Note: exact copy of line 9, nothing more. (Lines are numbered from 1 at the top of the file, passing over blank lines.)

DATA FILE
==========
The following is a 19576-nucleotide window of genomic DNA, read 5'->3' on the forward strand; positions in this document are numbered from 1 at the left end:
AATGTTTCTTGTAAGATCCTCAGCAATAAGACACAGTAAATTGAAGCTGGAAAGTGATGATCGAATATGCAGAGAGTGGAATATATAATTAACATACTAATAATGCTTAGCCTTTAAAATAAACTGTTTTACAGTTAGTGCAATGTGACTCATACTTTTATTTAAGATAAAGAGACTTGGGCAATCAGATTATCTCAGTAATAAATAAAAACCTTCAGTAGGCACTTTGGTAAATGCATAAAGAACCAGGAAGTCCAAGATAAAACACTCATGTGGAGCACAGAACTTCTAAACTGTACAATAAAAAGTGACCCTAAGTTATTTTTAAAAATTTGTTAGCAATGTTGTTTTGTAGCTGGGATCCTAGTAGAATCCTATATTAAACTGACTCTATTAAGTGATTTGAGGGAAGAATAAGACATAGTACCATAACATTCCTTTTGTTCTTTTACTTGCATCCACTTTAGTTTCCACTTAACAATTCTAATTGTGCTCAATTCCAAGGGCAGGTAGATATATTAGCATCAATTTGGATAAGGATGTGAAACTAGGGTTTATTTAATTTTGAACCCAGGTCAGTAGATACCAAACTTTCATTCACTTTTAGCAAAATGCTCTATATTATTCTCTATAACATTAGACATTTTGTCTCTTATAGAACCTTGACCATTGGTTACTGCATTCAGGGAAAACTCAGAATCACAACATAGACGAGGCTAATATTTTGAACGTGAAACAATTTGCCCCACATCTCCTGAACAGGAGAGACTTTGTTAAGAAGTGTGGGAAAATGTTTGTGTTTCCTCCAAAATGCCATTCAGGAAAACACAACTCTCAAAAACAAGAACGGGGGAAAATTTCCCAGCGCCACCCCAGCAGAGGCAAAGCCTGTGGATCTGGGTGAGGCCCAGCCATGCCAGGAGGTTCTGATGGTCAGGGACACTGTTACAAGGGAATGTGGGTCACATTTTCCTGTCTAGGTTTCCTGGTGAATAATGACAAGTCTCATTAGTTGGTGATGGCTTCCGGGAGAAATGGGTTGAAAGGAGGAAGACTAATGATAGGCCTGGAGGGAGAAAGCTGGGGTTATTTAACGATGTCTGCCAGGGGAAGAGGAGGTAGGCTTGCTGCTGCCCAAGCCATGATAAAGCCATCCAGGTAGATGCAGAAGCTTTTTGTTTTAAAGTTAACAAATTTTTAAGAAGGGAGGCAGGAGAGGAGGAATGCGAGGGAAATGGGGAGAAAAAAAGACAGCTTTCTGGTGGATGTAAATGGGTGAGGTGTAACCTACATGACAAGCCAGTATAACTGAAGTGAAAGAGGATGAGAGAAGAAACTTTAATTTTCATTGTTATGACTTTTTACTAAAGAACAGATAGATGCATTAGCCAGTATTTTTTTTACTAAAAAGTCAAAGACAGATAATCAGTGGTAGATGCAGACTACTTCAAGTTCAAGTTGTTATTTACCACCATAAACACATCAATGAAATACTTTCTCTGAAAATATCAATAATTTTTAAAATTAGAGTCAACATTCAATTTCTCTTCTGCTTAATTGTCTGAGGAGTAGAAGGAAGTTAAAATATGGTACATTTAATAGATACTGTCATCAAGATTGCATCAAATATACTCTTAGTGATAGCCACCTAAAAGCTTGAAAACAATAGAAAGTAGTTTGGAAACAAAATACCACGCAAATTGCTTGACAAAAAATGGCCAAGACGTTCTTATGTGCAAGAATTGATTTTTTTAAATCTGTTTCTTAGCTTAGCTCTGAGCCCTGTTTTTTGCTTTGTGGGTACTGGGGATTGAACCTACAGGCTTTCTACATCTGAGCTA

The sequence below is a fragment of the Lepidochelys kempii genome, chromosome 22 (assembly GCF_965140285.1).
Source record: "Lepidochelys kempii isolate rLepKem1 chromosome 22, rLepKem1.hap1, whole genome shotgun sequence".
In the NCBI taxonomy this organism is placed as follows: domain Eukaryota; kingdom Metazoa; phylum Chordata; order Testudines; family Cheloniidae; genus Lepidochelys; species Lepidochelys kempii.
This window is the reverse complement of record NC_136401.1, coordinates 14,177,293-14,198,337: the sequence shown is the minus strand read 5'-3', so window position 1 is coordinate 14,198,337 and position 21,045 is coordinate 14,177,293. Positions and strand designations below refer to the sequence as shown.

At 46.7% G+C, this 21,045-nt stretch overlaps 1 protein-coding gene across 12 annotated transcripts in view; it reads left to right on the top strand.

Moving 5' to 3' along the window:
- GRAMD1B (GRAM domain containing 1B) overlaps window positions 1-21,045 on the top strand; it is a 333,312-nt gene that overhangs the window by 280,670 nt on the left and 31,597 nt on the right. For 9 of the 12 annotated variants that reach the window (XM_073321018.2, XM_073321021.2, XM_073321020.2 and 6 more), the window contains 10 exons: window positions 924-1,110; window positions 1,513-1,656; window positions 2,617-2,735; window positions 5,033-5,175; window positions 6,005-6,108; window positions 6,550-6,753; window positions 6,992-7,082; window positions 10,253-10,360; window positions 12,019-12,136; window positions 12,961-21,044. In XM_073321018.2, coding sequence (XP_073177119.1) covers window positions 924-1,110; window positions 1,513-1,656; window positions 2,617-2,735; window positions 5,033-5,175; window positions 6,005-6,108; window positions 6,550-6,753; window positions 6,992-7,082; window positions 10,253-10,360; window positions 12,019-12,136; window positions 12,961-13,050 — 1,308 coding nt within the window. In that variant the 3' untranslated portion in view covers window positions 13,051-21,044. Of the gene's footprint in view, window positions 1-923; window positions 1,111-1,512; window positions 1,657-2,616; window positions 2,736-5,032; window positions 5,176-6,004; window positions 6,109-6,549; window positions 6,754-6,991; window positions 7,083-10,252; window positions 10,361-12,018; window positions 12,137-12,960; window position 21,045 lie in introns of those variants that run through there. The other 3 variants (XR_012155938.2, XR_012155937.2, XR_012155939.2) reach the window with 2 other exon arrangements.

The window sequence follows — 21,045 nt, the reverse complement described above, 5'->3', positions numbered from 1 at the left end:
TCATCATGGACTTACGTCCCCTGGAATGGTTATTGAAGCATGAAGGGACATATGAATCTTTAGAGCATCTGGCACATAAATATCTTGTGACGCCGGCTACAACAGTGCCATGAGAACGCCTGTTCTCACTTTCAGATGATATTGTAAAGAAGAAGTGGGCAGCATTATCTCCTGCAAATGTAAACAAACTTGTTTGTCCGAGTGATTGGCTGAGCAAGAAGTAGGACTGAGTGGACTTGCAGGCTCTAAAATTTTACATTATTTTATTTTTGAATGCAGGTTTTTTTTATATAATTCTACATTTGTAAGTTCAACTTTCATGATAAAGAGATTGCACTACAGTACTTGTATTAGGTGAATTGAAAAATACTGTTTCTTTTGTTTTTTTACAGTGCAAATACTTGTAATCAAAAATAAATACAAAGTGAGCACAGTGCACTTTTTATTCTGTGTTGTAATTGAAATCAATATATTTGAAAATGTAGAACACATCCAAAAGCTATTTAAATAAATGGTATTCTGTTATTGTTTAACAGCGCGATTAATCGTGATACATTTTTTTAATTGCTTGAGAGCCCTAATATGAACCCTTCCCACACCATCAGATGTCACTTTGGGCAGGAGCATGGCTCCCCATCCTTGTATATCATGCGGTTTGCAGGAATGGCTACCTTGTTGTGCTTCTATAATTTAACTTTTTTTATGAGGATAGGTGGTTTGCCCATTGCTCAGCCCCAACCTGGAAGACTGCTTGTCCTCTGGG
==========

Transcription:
- GRAMD1B (GRAM domain containing 1B) overlaps window positions 1-21,045 on the top strand; it is a 333,312-nt gene that overhangs the window by 280,670 nt on the left and 31,597 nt on the right. For 9 of the 12 annotated variants that reach the window (XM_073321018.2, XM_073321021.2, XM_073321020.2 and 6 more), the window contains 10 exons: window positions 924-1,110; window positions 1,513-1,656; window positions 2,617-2,735; window positions 5,033-5,175; window positions 6,005-6,108; window positions 6,550-6,753; window positions 6,992-7,082; window positions 10,253-10,360; window positions 12,019-12,136; window positions 12,961-21,044. In XM_073321018.2, coding sequence (XP_073177119.1) covers window positions 924-1,110; window positions 1,513-1,656; window positions 2,617-2,735; window positions 5,033-5,175; window positions 6,005-6,108; window positions 6,550-6,753; window positions 6,992-7,082; window positions 10,253-10,360; window positions 12,019-12,136; window positions 12,961-13,050 — 1,308 coding nt within the window. In that variant the 3' untranslated portion in view covers window positions 13,051-21,044. Of the gene's footprint in view, window positions 1-923; window positions 1,111-1,512; window positions 1,657-2,616; window positions 2,736-5,032; window positions 5,176-6,004; window positions 6,109-6,549; window positions 6,754-6,991; window positions 7,083-10,252; window positions 10,361-12,018; window positions 12,137-12,960; window position 21,045 lie in introns of those variants that run through there. The other 3 variants (XR_012155938.2, XR_012155937.2, XR_012155939.2) reach the window with 2 other exon arrangements.